When my carefully constructed, independent life took a turn, it was strangely disorienting. I was abruptly confronted with a broken heart and consequently, a move to a new home. While I had faith that my broken heart would eventually heal, for perhaps the first time in my life, I felt ill-equipped to put one foot in front of the other and tackle my new set of circumstances.
Still, I took it upon myself to make a solo trip to IKEA to furnish my new home. A bit of advice here: do not ever go to IKEA alone after a breakup. But, with a hand-truck and two loaded shopping carts, I was determined to do this on my own. What resulted was a twisted ankle and 20 minutes of tears in my rental truck.
Undeterred, I arrived at my new place with my truckload of brand new IKEA housewares, parked illegally in a bus stop, ran up and downstairs numerous times with countless bags and boxes, and refused to admit that an extra pair of hands would have been helpful. This resulted in more than one broken item and a hefty parking ticket.
Clearly, my fail-proof system to do everything myself wasn’t working as well as it had before.
Later, when I re-entered the dating scene, all the confidence and bravado that defined me, now seemed unsettling somehow. While my independence was certainly attractive to the opposite sex, I hadn’t realized that I was ultimately pushing people away. I always thought showing vulnerability was a weakness, something you shouldn’t be proud of.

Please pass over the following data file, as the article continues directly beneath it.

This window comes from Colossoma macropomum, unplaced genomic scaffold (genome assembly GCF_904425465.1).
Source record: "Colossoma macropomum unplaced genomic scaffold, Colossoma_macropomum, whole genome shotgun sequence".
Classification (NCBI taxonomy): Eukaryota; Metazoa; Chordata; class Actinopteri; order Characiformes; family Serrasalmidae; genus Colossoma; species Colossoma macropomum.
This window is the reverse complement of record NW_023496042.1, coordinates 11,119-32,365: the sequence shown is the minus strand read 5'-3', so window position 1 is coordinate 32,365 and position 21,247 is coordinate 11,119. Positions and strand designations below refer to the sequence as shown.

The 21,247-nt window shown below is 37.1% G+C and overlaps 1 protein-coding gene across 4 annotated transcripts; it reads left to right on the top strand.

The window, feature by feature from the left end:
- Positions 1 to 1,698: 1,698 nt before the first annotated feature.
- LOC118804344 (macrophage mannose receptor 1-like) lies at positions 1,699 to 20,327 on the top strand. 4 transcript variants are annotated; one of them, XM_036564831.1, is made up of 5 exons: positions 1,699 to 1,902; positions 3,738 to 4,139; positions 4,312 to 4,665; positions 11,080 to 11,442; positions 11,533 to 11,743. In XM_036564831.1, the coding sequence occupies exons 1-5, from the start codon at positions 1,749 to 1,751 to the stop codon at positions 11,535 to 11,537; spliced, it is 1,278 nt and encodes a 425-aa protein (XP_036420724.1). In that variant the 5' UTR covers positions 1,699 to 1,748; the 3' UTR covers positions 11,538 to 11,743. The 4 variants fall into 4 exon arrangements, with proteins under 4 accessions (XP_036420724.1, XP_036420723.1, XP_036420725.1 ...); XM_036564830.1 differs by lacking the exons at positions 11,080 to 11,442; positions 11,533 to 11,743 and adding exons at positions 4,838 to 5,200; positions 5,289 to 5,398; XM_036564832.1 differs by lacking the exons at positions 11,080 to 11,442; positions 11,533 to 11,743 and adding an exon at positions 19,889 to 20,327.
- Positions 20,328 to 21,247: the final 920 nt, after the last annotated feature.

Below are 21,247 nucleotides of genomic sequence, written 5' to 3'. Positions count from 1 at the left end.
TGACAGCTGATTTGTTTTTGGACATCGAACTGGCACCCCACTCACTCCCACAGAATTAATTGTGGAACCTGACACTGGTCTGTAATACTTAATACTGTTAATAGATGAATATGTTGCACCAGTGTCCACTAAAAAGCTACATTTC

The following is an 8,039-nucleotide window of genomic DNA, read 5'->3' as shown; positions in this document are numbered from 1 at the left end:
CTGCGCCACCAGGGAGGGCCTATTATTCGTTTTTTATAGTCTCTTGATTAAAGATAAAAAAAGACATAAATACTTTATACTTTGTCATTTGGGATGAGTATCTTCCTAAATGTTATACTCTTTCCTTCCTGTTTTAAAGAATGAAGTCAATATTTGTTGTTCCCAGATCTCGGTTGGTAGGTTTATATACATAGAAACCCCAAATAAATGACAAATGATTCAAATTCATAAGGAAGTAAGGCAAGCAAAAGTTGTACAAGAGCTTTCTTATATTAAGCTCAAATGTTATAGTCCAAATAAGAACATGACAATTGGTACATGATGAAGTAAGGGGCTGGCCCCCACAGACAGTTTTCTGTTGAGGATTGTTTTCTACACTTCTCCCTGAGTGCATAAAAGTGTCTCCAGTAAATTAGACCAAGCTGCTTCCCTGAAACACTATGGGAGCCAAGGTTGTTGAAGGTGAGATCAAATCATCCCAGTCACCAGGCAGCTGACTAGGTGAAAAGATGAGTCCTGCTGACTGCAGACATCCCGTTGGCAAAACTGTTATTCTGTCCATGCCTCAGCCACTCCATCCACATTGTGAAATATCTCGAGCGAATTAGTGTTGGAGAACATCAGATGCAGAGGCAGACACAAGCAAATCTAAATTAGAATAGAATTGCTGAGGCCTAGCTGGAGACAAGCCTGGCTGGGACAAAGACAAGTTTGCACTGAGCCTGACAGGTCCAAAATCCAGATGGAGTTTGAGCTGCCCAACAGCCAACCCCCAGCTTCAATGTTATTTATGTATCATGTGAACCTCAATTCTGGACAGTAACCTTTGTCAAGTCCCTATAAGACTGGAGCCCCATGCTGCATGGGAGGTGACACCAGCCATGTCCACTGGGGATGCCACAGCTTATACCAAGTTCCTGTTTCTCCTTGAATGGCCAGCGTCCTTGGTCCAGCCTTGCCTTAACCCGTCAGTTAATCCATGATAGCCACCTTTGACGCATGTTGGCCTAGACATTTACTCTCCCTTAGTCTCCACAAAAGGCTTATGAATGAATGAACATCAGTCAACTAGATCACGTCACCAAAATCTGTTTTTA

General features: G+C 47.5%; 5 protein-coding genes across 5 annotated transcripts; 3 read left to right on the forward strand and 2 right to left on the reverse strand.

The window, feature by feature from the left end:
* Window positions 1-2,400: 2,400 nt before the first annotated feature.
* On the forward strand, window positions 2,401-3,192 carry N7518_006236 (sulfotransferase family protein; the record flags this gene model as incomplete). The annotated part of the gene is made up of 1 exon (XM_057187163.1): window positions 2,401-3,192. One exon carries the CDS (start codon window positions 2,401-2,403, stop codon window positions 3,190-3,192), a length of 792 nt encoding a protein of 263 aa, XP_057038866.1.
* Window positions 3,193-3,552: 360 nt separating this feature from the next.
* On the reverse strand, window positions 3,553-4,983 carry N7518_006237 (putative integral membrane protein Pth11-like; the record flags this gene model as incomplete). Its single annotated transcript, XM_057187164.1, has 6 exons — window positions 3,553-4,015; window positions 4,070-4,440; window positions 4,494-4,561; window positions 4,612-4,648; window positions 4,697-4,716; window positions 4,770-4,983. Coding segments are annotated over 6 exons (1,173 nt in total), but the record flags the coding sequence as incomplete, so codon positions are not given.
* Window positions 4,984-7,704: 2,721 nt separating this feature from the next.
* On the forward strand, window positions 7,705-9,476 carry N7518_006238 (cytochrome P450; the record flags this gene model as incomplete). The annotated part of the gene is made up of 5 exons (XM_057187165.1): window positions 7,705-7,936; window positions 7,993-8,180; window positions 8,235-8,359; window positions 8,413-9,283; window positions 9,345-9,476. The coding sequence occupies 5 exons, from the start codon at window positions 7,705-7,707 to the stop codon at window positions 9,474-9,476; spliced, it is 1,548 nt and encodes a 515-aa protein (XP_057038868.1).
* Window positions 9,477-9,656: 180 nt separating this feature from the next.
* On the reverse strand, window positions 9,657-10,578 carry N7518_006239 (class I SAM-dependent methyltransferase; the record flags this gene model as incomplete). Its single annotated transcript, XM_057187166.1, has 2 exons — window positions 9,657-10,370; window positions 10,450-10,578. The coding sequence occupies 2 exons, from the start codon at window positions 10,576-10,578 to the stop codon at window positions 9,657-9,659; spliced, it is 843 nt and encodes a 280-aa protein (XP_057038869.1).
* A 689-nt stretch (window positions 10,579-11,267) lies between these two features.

I wasn’t some unfeeling, psychotically ambitious, do-it-all-herself, Type-A achievement-machine. I was a complex, sensitive and flawed woman who had needs and feelings too! But sadly, it wasn’t at all obvious on the outside. I was still coming across as a chainsaw-toting tomboy. Not cute, not sexy. Perhaps even a bit scary, at my age.
I wanted people to know that although I was able to take care of myself just fine, I still very much needed them in my life, too. Despite how capable and strong our feminist teachings have encouraged us to be, we all need to feel needed and along the way I learned something new: how to ask for help when I needed it. I had to find a way to let someone pet my soft underbelly without inadvertently scratching them with my perfectly sharpened claws.
My heart has indeed healed, and I have found love again. Learning to share my fears and vulnerability is new for me. Perhaps it took meeting the right person and perhaps it’s my trust in him that allows me to share that part that isn’t always strong or flawless. Accepting his help has made me feel like someone has MY back for a change. I don’t fall down often, but when I do, it’s so nice to know that I’ll have someone who is willing to catch me.
It’s important we raise and teach the next generation of women to be strong and capable. But as I learned later in life, we don’t have to be a “DIY MacGyver” to feel empowered, satisfied or worthwhile. Sometimes, when we’re feeling vulnerable, allowing someone else to help can provide the strength and resiliency to get through it all. Independence is nice, but there is strength in numbers. I mean, even Batman had Robin.